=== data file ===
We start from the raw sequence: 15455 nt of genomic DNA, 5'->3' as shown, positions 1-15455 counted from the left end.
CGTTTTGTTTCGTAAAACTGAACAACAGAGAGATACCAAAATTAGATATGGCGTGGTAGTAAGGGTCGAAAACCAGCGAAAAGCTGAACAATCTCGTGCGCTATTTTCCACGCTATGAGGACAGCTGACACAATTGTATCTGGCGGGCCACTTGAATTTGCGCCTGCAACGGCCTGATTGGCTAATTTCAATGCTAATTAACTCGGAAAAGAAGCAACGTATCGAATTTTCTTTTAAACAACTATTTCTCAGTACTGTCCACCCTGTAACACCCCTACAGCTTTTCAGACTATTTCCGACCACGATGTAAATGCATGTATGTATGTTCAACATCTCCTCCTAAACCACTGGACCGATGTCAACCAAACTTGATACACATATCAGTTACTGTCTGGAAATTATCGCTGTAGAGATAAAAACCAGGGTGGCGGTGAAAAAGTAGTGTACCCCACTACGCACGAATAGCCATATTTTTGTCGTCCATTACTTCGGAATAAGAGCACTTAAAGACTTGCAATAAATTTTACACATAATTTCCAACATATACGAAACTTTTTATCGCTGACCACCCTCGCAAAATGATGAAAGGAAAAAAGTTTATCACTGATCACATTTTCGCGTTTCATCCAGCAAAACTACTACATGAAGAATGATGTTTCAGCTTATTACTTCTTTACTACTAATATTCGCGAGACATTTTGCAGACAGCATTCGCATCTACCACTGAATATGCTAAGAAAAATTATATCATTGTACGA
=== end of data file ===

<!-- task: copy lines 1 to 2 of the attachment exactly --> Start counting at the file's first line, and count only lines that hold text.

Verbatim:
We start from the raw sequence: 15455 nt of genomic DNA, 5'->3' as shown, positions 1-15455 counted from the left end.
CGTTTTGTTTCGTAAAACTGAACAACAGAGAGATACCAAAATTAGATATGGCGTGGTAGTAAGGGTCGAAAACCAGCGAAAAGCTGAACAATCTCGTGCGCTATTTTCCACGCTATGAGGACAGCTGACACAATTGTATCTGGCGGGCCACTTGAATTTGCGCCTGCAACGGCCTGATTGGCTAATTTCAATGCTAATTAACTCGGAAAAGAAGCAACGTATCGAATTTTCTTTTAAACAACTATTTCTCAGTACTGTCCACCCTGTAACACCCCTACAGCTTTTCAGACTATTTCCGACCACGATGTAAATGCATGTATGTATGTTCAACATCTCCTCCTAAACCACTGGACCGATGTCAACCAAACTTGATACACATATCAGTTACTGTCTGGAAATTATCGCTGTAGAGATAAAAACCAGGGTGGCGGTGAAAAAGTAGTGTACCCCACTACGCACGAATAGCCATATTTTTGTCGTCCATTACTTCGGAATAAGAGCACTTAAAGACTTGCAATAAATTTTACACATAATTTCCAACATATACGAAACTTTTTATCGCTGACCACCCTCGCAAAATGATGAAAGGAAAAAAGTTTATCACTGATCACATTTTCGCGTTTCATCCAGCAAAACTACTACATGAAGAATGATGTTTCAGCTTATTACTTCTTTACTACTAATATTCGCGAGACATTTTGCAGACAGCATTCGCATCTACCACTGAATATGCTAAGAAAAATTATATCATTGTACGA